To summarize, resveratrol, quercetin, pterostilbene, and caffeic acid actually impaired the detection of the produced hydrogen peroxide without preventing benzylamine degradation and behaved as MAO inhibitors and SSAO inhibitors only in appearance, as schematized in Figure 7. Only resveratrol and quercetin shared a limited capacity to alter partially the MAO activity found in hAT homogenates, at doses between 0.1 and 1 mM, that is, at concentrations that can be qualified as supranutritional.
3.6. Computational Docking in the Active Site of Amine Oxidases
Calculations were performed to simulate the docking of the four tested phenolic compounds into human MAO-A, MAO-B, and SSAO. All these small soluble molecules were able to approach very nearly the catalytic sites of the oxidases (Figure 8).
In the case of MAO-A, all the tested agents could dock in a close vicinity to the FAD. Possible aromatic π-π interactions were observed with Phe208, Phe352, Tyr407, and Tyr444. Some H-bonds were also formed between the hydroxyl groups of the ligands and polar amino acids Asn181, Tyr197, and Tyr444. Docking scores calculated by glide varied between −8.300 and −5.682 with the standard precision method (SP) and between −11.568 and −5.563 with the extra precision level (XP). The predicted activity order was as follows: quercetin > cis-resveratrol > trans-resveratrol > pterostilbene > caffeic acid, with both SP and XP.
In the case of MAO-B, our computational studies allowed adding resveratrol to the list of chemical compounds that are not amines but which noncovalently bind to MAO within a wide range of affinity: diphenylbutane, farnesol, coumarin…, and so on. The formation of π-π interactions was indicated with the aromatic rings of Tyr326, Tyr398, and Tyr435; H-bonds were found with Cys 172, Tyr188, and Tyr435. The backbone oxygen atom of Pro102 seemed to be an H-bond acceptor for several ligands. Scores were slightly higher than those with MAO-A, since SP scores ranged from −9.312 to −6.849 and XP scores ranged from −11.020 to −6.997.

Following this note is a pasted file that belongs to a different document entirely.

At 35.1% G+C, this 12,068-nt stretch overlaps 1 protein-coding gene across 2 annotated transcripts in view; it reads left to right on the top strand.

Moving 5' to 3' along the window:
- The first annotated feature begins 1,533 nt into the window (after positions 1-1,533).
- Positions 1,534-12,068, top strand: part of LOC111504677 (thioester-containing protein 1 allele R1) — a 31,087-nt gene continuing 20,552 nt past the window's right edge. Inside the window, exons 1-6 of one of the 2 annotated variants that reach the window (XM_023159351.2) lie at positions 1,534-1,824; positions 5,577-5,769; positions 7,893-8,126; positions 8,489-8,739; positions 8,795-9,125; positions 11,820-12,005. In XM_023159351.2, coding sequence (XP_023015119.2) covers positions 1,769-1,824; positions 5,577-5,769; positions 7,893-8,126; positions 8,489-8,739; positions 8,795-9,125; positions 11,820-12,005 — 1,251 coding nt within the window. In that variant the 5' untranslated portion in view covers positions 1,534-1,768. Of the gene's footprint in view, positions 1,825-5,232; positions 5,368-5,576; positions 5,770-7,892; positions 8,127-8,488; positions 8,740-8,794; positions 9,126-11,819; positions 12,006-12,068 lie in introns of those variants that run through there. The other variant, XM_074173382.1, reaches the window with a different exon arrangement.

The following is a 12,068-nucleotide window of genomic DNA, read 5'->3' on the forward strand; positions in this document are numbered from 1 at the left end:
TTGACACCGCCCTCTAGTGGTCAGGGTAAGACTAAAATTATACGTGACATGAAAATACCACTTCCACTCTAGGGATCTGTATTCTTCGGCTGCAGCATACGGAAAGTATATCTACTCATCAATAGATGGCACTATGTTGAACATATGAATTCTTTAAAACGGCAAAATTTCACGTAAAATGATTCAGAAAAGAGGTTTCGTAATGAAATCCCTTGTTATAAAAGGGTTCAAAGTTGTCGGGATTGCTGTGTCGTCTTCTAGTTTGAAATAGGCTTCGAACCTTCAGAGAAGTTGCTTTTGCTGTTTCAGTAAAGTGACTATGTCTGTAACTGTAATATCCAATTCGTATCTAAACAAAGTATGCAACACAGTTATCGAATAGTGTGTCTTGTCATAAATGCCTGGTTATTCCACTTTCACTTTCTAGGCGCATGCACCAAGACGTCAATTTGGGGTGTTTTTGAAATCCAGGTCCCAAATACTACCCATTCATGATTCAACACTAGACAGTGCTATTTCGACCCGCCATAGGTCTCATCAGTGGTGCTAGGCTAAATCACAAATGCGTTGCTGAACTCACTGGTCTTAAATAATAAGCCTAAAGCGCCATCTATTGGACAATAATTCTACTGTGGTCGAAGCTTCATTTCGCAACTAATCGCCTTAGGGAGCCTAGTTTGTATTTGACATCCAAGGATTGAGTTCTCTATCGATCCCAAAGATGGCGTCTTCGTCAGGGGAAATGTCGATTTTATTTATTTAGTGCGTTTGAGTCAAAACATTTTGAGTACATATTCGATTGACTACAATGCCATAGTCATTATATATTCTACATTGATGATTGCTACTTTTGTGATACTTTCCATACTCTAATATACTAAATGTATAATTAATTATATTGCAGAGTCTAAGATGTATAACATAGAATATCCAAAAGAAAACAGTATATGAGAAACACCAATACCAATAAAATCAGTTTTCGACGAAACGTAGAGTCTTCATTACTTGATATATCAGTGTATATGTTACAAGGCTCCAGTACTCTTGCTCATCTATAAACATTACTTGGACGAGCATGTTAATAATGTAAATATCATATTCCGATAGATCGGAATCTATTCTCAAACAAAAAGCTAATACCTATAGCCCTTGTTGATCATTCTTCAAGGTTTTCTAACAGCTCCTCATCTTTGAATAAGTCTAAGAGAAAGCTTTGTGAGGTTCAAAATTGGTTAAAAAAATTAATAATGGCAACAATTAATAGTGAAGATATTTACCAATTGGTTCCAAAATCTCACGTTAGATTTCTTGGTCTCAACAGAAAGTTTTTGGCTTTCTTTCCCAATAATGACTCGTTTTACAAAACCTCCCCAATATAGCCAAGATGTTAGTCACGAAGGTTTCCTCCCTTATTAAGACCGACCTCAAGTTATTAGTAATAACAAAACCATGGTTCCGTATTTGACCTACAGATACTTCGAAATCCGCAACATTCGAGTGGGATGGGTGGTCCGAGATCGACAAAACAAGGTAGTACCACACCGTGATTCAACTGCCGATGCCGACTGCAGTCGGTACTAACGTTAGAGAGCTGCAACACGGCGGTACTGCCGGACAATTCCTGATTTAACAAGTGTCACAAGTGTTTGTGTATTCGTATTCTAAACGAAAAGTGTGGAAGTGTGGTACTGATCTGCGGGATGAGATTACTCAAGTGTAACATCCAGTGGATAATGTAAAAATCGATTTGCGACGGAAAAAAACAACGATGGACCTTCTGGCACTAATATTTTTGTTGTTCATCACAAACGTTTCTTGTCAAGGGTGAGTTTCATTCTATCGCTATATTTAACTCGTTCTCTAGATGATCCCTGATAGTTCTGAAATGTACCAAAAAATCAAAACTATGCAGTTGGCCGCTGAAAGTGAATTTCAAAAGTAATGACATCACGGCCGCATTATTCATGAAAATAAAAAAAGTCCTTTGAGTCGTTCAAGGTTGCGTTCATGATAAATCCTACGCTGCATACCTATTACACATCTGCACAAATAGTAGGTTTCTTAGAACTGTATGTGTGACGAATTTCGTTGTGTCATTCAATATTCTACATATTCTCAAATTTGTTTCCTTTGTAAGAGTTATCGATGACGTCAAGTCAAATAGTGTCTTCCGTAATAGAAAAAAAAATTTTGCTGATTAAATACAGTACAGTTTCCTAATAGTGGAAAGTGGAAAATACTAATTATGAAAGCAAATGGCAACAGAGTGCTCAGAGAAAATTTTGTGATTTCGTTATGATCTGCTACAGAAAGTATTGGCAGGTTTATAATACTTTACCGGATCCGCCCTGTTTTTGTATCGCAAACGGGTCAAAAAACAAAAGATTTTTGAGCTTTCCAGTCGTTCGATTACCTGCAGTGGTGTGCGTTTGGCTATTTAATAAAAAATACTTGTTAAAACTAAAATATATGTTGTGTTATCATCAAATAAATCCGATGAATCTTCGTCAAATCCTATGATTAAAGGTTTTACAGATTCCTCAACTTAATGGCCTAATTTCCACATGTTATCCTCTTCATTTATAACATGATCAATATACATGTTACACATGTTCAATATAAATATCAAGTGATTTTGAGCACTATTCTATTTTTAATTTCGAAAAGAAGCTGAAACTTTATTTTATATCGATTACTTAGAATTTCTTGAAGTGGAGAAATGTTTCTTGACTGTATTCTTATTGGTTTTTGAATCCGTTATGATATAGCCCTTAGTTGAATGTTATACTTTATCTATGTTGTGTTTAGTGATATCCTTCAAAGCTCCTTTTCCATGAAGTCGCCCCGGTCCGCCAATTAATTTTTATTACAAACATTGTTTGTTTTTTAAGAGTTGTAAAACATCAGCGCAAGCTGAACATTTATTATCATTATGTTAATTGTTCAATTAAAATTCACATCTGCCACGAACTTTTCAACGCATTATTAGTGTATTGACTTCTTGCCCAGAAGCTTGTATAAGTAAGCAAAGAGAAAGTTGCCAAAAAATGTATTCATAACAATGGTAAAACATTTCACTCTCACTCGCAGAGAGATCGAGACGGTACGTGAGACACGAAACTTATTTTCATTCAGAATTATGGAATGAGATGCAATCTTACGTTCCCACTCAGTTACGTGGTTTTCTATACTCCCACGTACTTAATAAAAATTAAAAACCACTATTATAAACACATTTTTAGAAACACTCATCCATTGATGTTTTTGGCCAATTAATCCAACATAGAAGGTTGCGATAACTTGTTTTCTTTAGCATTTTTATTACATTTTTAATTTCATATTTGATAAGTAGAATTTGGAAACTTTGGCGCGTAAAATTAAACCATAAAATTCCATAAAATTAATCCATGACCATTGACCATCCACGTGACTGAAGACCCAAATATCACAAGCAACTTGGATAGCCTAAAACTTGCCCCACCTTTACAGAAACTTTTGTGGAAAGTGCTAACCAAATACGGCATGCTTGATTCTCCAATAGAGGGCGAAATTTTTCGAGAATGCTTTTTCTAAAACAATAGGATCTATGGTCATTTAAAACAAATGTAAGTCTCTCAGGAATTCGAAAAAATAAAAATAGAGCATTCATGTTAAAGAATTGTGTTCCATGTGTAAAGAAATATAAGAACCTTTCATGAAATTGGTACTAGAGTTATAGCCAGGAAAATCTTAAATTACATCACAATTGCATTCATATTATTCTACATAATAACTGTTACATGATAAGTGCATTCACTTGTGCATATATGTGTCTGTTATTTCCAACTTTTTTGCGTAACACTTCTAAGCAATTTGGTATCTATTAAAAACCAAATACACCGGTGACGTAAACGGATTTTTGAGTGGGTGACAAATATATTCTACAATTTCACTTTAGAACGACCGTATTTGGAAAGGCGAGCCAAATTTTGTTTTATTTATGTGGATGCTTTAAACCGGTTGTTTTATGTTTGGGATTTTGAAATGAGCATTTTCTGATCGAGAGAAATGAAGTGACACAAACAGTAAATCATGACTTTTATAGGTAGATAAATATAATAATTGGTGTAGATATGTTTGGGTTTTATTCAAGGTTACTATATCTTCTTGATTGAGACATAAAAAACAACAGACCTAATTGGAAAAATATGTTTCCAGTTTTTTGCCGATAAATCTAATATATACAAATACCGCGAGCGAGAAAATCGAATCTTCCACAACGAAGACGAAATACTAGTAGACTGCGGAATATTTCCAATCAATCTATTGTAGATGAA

Regarding SSAO, both cis-resveratrol and trans-resveratrol could be docked into the pocket surrounding the cocrystallized inhibitor (a pyridazinone analogue) though with very small scores, indicating that there is a possible binding position but not ascertaining that resveratrol can behave as a noncovalent inhibitor. Indeed, the docking of the stilbene, as well as that of the other phenolic compounds tested, was established relatively far away from both topaquinone and the copper ion, two mandatory cofactors for the enzyme catalysis. π-π stacking interactions were formed with the following residues: Phe173, Tyr176, Phe389, and Tyr394; H-bonds were formed with Asp180, Thr210, and Tyr394. Backbone oxygen atom of Thr467 and backbone nitrogen atom of Leu469 could also form additional H-bonds. Docking scores were weaker than those with MAO-A and MAO-B: SP scores varied between −6.857 and −5.156, and XP scores varied between −9.261 and −4.100. These weaker scores of the tested polyphenols were in agreement with their lack of inhibition of [14C]-benzylamine oxidation.
Though being not all genuine AO inhibitors, the tested natural phenolic compounds could nevertheless interact with the MAO and SSAO roles since they were able to modify the fate of one of their common end-products of reaction, namely, H2O2. It was therefore investigated whether the phenolic compounds were modulating the response to benzylamine in human adipose cells.
3.7. Phenolic Compounds and Benzylamine-Stimulated Glucose Uptake in Human Adipocytes